Can Moreh carry the international Load?: That’s the million rupee question. Crores of rupees had been pumped in for development of the cutting-edge township. Buildings, hospitals, super-markets and guest houses had come up in good measures. Yet, tourists are naturally inclined to side-step Moreh and go to the well-planned Myanmarese counterpart, Tamu, for a sight-seeing or quality shopping. And they have reason to do what they do. Tamu simply is several times better-prepared to burn holes in its visitors’ pockets than our old-fashioned Block head quarter. The buzz across the border among Burmese traders is, “let us work hard like the Chinese, save money like the Marwaris, but let us not eat and make merry like the Burmese”. The wisdom in the resolve may smack of taking a dig at themselves, but it works wonders. With no high technology, no liberty and no big industries, they had put the high tech of India to shame in trading, at least in the twin towns of the disorderly border. If Tamu is leader, Moreh cannot be a follower; if Kate, the latter is a duplicate. With all the natural resources of river water, forest products, minerals, educated manpower, proximity to a teak-rich neighbour and with the might of an IT-super power sub-continent at its beck and call, Moreh still is the poorer brother of a conjoined inter-dependent twin-township. At this rate, the change-resisting and discipline-hating de-globalised citizenry of this potential ASEAN destination will soon be treated by its affluent better-half like a back-water step-brother.
Action Plan: As a mid-level Administrator of sub-district governance in this far-flung part of my great country who, for no fault of his, is often treated like a “Tulsi” plant in Independent India’s own “Angan” (courtyard), I strongly feel Moreh needs immediate attention. The burgeoning urban settlement that does a daily business of tens of millions of Rupees and that attracts domestic tourists like a misplaced piece of broken cake does to hungry ants, demands restructuring on war footing. The success of ICP, Integrated Check Post, at the periphery of Moreh’s Gate no. 1 calls for the deep checking of our mental gate no. 1 –the mind, and gate no. 2 –the heart, amenability to better sense and imaginative response to out-of-the-box vision. Fiddling pretence must give way to a permanent sense of belongingness to the place we live in and will die in. Our education should challenge us. Why is Moreh the worst ill-planned future stop-over on the Asian Highway? When Bangkok can build skyscrapers, Mandalay has neat star hotels, Tamu has wide roads and spacious restaurants, China can make many things out of bamboo, and South India produces weather-proof hollow bricks out of sand and cement, why can’t we? And why shouldn’t we? Are we born to buy and watch only? It’s the will that charts the way. The blocking letters in the word ‘IMPOSSIBLE’ is I M meaning I am..
Connectivity: The be-all and end-all of the concept of Asian Highway is connectivity. Air, water and railway connectivity are the props but not the main issue here. The aim is road linkage. Along with it will come people, culture, media, technology and religion connectivity. Dietary tastes differ from country to country. International business transactions at the meeting point of 4 AHs will be unbecoming without the operation of Nationalised and Scheduled Commercial banks at the action station. So, it goes without saying that if trans-Asian Highway is not a joke played on us, which we know is certainly not, it’s high time we start building infrastructure commensurate with the shape of things to come, shortly.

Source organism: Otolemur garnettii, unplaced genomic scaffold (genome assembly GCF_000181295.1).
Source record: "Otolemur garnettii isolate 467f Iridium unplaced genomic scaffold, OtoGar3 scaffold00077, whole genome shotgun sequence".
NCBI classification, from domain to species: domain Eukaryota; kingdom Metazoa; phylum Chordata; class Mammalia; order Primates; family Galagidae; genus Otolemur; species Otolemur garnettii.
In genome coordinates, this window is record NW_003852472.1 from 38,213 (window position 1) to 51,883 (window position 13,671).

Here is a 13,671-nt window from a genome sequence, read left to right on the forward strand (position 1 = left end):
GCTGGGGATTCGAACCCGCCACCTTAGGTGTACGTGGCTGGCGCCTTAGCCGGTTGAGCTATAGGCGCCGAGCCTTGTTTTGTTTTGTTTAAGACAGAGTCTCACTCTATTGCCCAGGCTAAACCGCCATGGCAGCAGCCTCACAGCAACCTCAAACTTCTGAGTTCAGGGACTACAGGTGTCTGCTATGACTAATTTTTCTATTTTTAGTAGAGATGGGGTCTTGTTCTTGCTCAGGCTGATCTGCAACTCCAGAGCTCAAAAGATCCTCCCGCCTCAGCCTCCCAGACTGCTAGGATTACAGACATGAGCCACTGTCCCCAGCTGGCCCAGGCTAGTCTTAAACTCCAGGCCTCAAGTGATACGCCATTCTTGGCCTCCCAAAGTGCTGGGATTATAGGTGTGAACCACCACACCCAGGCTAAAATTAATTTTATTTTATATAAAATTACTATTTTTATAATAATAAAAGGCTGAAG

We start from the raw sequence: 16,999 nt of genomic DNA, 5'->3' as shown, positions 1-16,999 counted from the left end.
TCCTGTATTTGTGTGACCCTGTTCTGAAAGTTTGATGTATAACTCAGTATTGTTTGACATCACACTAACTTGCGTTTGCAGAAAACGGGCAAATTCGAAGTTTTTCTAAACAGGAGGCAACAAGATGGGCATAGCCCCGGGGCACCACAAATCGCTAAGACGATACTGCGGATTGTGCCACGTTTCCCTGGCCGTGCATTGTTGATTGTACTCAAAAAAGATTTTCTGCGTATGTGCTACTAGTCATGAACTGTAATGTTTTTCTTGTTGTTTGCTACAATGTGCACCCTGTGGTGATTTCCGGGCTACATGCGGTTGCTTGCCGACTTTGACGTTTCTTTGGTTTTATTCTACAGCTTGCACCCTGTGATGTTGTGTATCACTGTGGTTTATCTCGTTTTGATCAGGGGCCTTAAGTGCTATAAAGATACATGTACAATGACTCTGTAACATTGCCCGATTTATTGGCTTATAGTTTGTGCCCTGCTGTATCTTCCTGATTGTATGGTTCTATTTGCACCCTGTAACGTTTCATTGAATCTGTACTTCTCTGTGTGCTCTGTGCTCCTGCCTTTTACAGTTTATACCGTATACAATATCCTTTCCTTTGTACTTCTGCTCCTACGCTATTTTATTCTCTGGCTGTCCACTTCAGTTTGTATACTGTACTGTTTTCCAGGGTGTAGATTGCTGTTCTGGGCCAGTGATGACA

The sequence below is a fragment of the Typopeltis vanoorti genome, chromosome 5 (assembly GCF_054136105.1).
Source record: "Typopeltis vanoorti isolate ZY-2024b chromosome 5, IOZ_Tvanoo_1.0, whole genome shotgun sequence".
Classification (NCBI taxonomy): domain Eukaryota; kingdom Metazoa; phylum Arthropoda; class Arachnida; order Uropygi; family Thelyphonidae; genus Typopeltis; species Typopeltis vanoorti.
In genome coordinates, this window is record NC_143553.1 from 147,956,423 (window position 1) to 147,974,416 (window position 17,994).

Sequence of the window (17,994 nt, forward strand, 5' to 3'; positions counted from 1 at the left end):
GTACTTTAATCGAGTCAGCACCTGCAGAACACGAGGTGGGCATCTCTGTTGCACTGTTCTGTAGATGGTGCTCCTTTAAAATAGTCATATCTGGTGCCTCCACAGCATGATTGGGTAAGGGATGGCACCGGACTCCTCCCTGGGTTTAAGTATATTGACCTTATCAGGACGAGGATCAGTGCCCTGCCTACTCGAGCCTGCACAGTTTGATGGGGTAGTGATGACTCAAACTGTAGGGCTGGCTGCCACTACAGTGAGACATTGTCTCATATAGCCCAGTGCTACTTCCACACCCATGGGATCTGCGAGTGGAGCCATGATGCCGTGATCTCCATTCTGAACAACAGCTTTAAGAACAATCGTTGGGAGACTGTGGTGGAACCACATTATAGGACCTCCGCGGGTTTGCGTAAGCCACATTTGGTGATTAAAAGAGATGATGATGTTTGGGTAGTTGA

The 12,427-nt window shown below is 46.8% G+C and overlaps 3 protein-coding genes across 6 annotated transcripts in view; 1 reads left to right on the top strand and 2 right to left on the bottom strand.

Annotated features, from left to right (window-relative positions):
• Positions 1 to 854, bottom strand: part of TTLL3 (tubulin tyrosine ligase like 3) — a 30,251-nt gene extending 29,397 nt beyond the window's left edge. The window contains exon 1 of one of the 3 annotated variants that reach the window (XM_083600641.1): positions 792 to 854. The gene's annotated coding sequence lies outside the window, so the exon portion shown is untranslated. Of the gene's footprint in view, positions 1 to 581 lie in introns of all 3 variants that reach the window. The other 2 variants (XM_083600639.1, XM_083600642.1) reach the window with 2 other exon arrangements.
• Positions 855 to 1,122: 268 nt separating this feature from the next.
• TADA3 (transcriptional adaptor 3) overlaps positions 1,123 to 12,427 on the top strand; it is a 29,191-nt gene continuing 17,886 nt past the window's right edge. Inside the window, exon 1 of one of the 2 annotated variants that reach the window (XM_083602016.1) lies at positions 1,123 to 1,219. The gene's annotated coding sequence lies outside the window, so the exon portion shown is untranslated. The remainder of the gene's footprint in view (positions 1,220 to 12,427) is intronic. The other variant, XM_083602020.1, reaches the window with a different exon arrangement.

Air Connectivity: A stitch in time saves nine. Flights save a lot of time. If Moreh is to take on the trade load of ASEAN and NE India, deals will be clinched at the rate of mobility of the trading functionaries across the nations in the fray. On road signs, we see warnings like, “Better to be Mr. Late than Late Mr.” It amuses commuters. But the road-side philosophy will find no takers in trans-national conferences. Mr. Late will cause delay for others and take business backwards in reverse gear. Delays, experience reminds, have dangerous ends. As a self-styled social analyst for the liveable border town I would like to, God willing, spend my retired life with re-tyred vigour in, I think it is not asking for too much to demand Aizawl’s Lengpui Airport-like airstrip at Moreh. Whether we like it or not, Moreh is not only the best port of call for Indian Chambers of commerce to export and import trade items to and from ASEAN through surface transport, but is the only corridor for the nation. The route of Asian Highways is no more up for negotiations at this stage. Unless we want to see ourselves caught napping and don’t desire to see NE India catching up fast with the rest in modernisation, all concerned will do well to give a serious fresh attention to the infrastructural requirements of the Region’s only inlet and outlet to boom-time.
Wholesome Approach: A port has a hinterland. A river is joined by its tributaries. To promote Moreh as the happening place, the importance of road connectivity of the border destination with other key towns of Chandel and the neighbouring districts should not be soft-pedalled. The construction of the 60 odd Km DC road from Moreh to New Samtal in the south easternmost corner of Manipur is already underway. Likewise, black-topping of the Chandel – Sugnu – Chakpikarong – Lonpi – Joupi –Khengjoy – road that ends at Molcham near Myanmar’s Zohmun will move things faster and lighten the burden of Moreh. Widening and improving the BRTF road from Tengnoupal to Machi and Ukhrul district will connect the hill districts better and enhance people to people contact. But all these ongoing proposals and projects will sadly miss its target unless Moreh becomes accommodating enough to welcome all the communities of North East India with open arms and psalms like, for example, Goa does to its own prosperity.
Love is the Greatest: All said and done, the Bible that we swear by, commands us to love our neighbours, to love strangers in our land and take good care of them. All the ASEAN metros prosper in direct proportion to the warmth of the hospitality they exhibit to strangers in their cities. God warned the Israelites that they too were strangers in Egypt when he planned their way out. Let us always remember that “Giving never empties the purse and loving never empties the heart”. Foreigners go again and again to Singapore, Bangkok, Kerala etc. because they know they will be treated well. Moreh ought to take the initiative to create an investment climate for big cash to flow in. Let us not be narrow-minded but be Nehru-minded.